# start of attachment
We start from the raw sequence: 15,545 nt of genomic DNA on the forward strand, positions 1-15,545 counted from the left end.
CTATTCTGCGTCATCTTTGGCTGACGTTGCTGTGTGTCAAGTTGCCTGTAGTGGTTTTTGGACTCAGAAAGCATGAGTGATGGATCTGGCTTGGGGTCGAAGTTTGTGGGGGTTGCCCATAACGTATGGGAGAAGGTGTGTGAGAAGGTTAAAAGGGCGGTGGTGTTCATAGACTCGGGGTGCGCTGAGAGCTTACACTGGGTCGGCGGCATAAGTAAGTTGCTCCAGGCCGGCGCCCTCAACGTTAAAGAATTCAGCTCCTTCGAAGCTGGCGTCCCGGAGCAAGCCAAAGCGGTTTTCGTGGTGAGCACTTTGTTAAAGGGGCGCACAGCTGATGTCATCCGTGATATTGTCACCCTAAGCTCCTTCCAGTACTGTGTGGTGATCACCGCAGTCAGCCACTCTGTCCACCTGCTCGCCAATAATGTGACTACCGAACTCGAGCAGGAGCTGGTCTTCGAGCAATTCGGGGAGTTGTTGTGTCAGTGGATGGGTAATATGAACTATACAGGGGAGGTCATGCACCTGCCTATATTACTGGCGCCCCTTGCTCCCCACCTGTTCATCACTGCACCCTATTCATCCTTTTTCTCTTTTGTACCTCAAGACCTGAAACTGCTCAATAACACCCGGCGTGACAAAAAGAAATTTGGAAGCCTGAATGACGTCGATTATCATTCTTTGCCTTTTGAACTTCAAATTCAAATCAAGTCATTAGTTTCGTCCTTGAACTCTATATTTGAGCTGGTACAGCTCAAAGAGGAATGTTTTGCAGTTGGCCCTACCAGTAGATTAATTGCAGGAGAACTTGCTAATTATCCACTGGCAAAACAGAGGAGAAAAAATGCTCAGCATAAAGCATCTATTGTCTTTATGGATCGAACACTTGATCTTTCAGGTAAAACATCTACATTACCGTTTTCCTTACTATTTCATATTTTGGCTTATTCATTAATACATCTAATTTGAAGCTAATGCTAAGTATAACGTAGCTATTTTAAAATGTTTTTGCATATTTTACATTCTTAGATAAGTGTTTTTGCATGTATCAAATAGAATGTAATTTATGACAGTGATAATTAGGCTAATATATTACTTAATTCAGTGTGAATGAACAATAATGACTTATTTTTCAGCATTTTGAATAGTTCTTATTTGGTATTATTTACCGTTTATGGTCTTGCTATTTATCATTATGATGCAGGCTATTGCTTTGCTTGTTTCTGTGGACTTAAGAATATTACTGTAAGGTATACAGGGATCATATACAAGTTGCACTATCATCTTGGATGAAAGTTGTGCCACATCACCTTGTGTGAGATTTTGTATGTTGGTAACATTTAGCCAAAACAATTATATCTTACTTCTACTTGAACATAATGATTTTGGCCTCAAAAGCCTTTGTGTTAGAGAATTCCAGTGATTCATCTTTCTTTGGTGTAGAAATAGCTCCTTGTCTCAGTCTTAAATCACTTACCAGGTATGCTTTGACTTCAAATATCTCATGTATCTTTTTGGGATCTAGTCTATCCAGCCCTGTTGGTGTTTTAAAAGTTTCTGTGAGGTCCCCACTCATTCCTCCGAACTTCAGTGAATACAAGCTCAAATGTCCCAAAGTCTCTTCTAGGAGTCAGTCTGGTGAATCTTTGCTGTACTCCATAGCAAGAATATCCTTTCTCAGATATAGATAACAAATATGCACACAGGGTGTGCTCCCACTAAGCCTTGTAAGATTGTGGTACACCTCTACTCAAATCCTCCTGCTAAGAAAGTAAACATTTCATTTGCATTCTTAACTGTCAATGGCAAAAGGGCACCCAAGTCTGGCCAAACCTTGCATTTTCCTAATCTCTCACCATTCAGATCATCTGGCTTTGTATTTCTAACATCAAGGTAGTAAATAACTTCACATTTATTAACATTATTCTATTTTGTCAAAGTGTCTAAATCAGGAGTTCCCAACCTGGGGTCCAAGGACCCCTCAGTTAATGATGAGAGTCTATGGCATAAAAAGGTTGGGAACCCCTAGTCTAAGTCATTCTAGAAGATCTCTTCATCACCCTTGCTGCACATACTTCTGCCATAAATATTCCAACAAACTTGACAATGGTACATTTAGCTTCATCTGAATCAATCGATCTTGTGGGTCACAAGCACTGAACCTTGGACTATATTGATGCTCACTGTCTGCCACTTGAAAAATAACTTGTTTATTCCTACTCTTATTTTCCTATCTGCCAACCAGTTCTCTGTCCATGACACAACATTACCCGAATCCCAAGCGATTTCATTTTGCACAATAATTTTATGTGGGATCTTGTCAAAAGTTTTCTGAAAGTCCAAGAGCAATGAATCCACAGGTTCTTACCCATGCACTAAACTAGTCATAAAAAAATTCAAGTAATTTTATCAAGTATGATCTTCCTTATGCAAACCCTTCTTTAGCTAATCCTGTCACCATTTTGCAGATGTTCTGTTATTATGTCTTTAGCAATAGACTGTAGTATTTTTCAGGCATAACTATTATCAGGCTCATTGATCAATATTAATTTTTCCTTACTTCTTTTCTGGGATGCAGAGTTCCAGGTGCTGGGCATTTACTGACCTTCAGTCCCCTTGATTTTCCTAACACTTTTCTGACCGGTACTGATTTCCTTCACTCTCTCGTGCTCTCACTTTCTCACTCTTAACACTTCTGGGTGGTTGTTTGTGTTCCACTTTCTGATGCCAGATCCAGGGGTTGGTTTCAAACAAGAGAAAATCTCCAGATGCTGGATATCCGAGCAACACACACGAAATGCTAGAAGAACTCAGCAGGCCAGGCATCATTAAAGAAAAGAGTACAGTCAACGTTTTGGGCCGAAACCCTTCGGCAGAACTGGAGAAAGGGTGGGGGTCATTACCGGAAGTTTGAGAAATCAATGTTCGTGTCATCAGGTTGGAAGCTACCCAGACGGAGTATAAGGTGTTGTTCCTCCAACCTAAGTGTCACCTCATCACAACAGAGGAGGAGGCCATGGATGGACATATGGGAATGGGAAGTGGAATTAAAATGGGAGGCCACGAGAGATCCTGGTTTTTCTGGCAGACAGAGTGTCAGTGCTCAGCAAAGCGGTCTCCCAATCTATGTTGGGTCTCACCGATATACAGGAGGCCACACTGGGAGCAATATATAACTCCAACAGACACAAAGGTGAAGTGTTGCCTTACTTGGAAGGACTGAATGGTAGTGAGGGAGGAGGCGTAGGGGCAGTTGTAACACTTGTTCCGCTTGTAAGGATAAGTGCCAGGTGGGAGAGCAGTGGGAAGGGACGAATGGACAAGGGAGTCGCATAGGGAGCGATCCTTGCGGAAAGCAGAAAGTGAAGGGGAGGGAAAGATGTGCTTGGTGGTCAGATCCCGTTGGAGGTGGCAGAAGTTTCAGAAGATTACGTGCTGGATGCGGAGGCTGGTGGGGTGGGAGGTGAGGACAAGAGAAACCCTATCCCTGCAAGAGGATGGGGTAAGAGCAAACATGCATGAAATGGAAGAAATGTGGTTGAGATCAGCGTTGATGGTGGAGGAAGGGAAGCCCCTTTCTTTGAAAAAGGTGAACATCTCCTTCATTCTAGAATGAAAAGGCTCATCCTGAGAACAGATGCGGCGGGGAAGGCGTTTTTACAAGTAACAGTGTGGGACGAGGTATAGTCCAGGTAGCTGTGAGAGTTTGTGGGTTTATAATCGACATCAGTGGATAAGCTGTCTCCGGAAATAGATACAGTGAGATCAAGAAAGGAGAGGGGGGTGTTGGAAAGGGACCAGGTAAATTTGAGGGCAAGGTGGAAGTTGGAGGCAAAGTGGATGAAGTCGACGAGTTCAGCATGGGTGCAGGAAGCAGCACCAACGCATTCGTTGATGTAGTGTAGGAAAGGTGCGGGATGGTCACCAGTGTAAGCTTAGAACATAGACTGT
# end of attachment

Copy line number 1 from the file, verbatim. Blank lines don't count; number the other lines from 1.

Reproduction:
We start from the raw sequence: 15,545 nt of genomic DNA on the forward strand, positions 1-15,545 counted from the left end.